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Teachers’ Union Criticizes Board’s Fund-It-Yourself Plan

Negotiations that began in April between the Princeton Public Schools (PPS), Board of Education (BOE), and representatives of the Princeton Regional Education Association (PREA) continued yesterday, June 10, after Town Topics press deadline.

According to a press statement released by the Board negotiator Patrick Sullivan, who, along with Andrea Spalla and Molly Chrein, has met with the teachers’ union leadership on five occasions, the district now has an offer that it is hoped will be satisfactory to both parties.

Salaries and health benefits are the major sticking points. But the Board has little room to maneuver, said Mr. Sullivan, given the state-mandated 2 percent cap on annual school budget increases.

“Many school budget items, including the cost of employee health insurance have increased more than 2 percent,” states the release. “The School District’s health insurance costs will rise over 12 percent this year, and a 10 percent rise in health premiums equals approximately a 1 percent rise in the school budget, or half the allowed increase under the 2 percent cap.” [Editor’s Note: Subsequent to the printing of this article, the Princeton Public Schools Board of Education issued a correction to the press release quoted here removing the 12 percent increase claim and replacing it with 6.2 percent.]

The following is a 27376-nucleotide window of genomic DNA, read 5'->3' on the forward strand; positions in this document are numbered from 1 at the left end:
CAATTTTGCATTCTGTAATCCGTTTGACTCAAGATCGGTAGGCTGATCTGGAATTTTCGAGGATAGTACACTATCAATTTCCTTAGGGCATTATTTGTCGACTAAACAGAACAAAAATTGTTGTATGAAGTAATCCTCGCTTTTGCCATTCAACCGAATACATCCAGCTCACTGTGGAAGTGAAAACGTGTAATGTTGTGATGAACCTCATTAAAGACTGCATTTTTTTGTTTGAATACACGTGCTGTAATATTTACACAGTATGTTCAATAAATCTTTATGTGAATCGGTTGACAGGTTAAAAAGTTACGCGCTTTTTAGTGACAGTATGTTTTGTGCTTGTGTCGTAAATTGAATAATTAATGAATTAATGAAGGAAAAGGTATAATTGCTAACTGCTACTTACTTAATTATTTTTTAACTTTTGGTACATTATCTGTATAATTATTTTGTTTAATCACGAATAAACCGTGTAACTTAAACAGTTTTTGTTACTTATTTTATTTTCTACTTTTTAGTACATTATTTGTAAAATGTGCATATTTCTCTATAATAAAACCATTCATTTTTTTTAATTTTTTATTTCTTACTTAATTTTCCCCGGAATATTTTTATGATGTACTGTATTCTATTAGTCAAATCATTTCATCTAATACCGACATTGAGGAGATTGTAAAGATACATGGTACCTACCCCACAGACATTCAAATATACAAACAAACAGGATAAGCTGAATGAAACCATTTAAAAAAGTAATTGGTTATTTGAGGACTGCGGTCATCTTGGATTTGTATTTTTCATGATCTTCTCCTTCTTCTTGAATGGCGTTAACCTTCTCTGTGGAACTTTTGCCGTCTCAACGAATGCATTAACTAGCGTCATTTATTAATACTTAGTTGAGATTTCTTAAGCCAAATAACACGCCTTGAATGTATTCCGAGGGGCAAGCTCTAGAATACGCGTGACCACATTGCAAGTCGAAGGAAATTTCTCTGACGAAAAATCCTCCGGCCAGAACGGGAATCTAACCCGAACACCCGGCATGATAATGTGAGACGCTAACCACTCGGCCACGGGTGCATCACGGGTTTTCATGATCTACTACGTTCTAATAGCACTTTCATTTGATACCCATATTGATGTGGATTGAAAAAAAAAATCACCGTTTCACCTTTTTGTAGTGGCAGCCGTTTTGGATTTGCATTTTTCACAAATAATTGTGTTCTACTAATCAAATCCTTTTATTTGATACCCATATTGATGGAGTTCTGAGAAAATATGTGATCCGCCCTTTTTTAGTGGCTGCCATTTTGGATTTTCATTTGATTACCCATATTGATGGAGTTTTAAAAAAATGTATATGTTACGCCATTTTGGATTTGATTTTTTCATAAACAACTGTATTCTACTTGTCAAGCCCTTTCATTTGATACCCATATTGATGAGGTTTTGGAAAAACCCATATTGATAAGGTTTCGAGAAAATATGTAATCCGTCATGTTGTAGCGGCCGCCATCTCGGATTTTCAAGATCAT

“New Jersey law also mandates that all school employees pay a portion of their health insurance premiums. Prior to 2011, PPS employees paid for 1/12 (approximately 8.3 percent) of their annual health insurance premiums, while the rest was paid fully by the school district. In 2011, a new state law (“Chapter 78”) was passed that required PPS employees to pay a higher percentage of their health insurance premiums. Many observers have pointed out that the 2011 Chapter 78 law brought state public employees’ contributions to their insurance premiums in line with the amounts that most in the private sector had been paying for healthcare for years. The Board is working to find a way to contain these health insurance cost increases through new insurance structures that save money for both the Board and for teachers.”

According to the Board, the teachers’ union is asking for salary increases that exceed the state average in each of the three years of a contract, as well as for high benefit health insurance at a lower cost to its members, and increases in the stipends teachers receive for training, committee work, and extracurricular services.

The release points out that teacher salaries in Princeton are already among the highest in the State of New Jersey and nationally, and that Princeton already pays among the highest extracurricular stipends in the state.

It also states that the union’s request for health benefits is asking the Board to “depart from” the provisions of Chapter 78. According to the BOA, the union wants teachers to pay no more than an amount equal to 1.5 percent of their annual salary towards their health insurance premiums, at a time when most Americans contribute approximately 18 to 29 percent of premium costs for employer funded coverage.